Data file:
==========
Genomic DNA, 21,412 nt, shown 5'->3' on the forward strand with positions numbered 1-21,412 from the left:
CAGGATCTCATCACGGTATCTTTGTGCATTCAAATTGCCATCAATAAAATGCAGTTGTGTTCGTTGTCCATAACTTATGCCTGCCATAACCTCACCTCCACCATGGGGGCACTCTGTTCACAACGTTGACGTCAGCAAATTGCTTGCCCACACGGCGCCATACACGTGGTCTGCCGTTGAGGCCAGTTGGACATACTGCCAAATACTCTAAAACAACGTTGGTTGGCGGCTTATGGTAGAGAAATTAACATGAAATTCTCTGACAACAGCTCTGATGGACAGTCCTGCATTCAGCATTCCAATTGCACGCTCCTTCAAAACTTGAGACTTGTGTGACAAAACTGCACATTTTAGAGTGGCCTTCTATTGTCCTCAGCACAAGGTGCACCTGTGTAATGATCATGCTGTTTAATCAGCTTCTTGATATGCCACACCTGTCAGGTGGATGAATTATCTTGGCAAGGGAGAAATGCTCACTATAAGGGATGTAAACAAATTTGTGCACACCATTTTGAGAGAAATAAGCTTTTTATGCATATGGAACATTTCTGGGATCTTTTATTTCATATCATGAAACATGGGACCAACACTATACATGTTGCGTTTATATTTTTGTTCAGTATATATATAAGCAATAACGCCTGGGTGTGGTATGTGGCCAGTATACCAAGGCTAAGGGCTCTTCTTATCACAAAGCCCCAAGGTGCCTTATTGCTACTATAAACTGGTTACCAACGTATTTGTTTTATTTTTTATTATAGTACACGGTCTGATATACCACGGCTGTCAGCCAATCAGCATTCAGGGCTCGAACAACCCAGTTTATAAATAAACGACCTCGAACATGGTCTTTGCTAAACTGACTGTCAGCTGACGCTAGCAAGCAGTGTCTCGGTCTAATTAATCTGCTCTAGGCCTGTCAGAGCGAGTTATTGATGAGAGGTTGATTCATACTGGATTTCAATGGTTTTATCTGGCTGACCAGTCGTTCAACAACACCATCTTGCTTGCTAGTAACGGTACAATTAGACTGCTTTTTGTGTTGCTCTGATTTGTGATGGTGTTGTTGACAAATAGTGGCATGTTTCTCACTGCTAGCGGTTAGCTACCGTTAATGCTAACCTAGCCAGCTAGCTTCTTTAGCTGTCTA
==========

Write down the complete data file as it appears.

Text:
Genomic DNA, 21,412 nt, shown 5'->3' on the forward strand with positions numbered 1-21,412 from the left:
CAGGATCTCATCACGGTATCTTTGTGCATTCAAATTGCCATCAATAAAATGCAGTTGTGTTCGTTGTCCATAACTTATGCCTGCCATAACCTCACCTCCACCATGGGGGCACTCTGTTCACAACGTTGACGTCAGCAAATTGCTTGCCCACACGGCGCCATACACGTGGTCTGCCGTTGAGGCCAGTTGGACATACTGCCAAATACTCTAAAACAACGTTGGTTGGCGGCTTATGGTAGAGAAATTAACATGAAATTCTCTGACAACAGCTCTGATGGACAGTCCTGCATTCAGCATTCCAATTGCACGCTCCTTCAAAACTTGAGACTTGTGTGACAAAACTGCACATTTTAGAGTGGCCTTCTATTGTCCTCAGCACAAGGTGCACCTGTGTAATGATCATGCTGTTTAATCAGCTTCTTGATATGCCACACCTGTCAGGTGGATGAATTATCTTGGCAAGGGAGAAATGCTCACTATAAGGGATGTAAACAAATTTGTGCACACCATTTTGAGAGAAATAAGCTTTTTATGCATATGGAACATTTCTGGGATCTTTTATTTCATATCATGAAACATGGGACCAACACTATACATGTTGCGTTTATATTTTTGTTCAGTATATATATAAGCAATAACGCCTGGGTGTGGTATGTGGCCAGTATACCAAGGCTAAGGGCTCTTCTTATCACAAAGCCCCAAGGTGCCTTATTGCTACTATAAACTGGTTACCAACGTATTTGTTTTATTTTTTATTATAGTACACGGTCTGATATACCACGGCTGTCAGCCAATCAGCATTCAGGGCTCGAACAACCCAGTTTATAAATAAACGACCTCGAACATGGTCTTTGCTAAACTGACTGTCAGCTGACGCTAGCAAGCAGTGTCTCGGTCTAATTAATCTGCTCTAGGCCTGTCAGAGCGAGTTATTGATGAGAGGTTGATTCATACTGGATTTCAATGGTTTTATCTGGCTGACCAGTCGTTCAACAACACCATCTTGCTTGCTAGTAACGGTACAATTAGACTGCTTTTTGTGTTGCTCTGATTTGTGATGGTGTTGTTGACAAATAGTGGCATGTTTCTCACTGCTAGCGGTTAGCTACCGTTAATGCTAACCTAGCCAGCTAGCTTCTTTAGCTGTCTA